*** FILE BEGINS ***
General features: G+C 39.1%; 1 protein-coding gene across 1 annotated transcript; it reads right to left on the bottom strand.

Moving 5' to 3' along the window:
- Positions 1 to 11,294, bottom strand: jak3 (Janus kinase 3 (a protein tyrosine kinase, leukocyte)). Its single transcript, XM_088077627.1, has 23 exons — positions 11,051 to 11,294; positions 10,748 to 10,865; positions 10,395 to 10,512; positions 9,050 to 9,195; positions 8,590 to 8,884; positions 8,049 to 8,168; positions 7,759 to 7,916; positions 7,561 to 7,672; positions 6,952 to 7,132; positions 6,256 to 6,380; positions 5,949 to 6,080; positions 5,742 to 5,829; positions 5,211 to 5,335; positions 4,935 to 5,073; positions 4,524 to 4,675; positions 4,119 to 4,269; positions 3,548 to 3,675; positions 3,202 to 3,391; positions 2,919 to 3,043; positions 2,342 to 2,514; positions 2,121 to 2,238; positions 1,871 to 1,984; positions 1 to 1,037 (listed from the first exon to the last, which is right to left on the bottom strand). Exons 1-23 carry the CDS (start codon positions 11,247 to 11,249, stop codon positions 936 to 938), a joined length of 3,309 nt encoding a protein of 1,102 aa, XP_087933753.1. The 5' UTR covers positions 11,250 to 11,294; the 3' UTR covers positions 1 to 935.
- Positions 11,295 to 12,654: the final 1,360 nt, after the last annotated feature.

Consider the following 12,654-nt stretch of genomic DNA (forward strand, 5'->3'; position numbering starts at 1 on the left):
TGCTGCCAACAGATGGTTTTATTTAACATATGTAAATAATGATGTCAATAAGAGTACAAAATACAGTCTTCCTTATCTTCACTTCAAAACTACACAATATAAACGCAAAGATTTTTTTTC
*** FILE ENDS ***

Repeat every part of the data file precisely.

General features: G+C 39.1%; 1 protein-coding gene across 1 annotated transcript; it reads right to left on the bottom strand.

Moving 5' to 3' along the window:
- Positions 1 to 11,294, bottom strand: jak3 (Janus kinase 3 (a protein tyrosine kinase, leukocyte)). Its single transcript, XM_088077627.1, has 23 exons — positions 11,051 to 11,294; positions 10,748 to 10,865; positions 10,395 to 10,512; positions 9,050 to 9,195; positions 8,590 to 8,884; positions 8,049 to 8,168; positions 7,759 to 7,916; positions 7,561 to 7,672; positions 6,952 to 7,132; positions 6,256 to 6,380; positions 5,949 to 6,080; positions 5,742 to 5,829; positions 5,211 to 5,335; positions 4,935 to 5,073; positions 4,524 to 4,675; positions 4,119 to 4,269; positions 3,548 to 3,675; positions 3,202 to 3,391; positions 2,919 to 3,043; positions 2,342 to 2,514; positions 2,121 to 2,238; positions 1,871 to 1,984; positions 1 to 1,037 (listed from the first exon to the last, which is right to left on the bottom strand). Exons 1-23 carry the CDS (start codon positions 11,247 to 11,249, stop codon positions 936 to 938), a joined length of 3,309 nt encoding a protein of 1,102 aa, XP_087933753.1. The 5' UTR covers positions 11,250 to 11,294; the 3' UTR covers positions 1 to 935.
- Positions 11,295 to 12,654: the final 1,360 nt, after the last annotated feature.

Consider the following 12,654-nt stretch of genomic DNA (forward strand, 5'->3'; position numbering starts at 1 on the left):
TGCTGCCAACAGATGGTTTTATTTAACATATGTAAATAATGATGTCAATAAGAGTACAAAATACAGTCTTCCTTATCTTCACTTCAAAACTACACAATATAAACGCAAAGATTTTTTTTC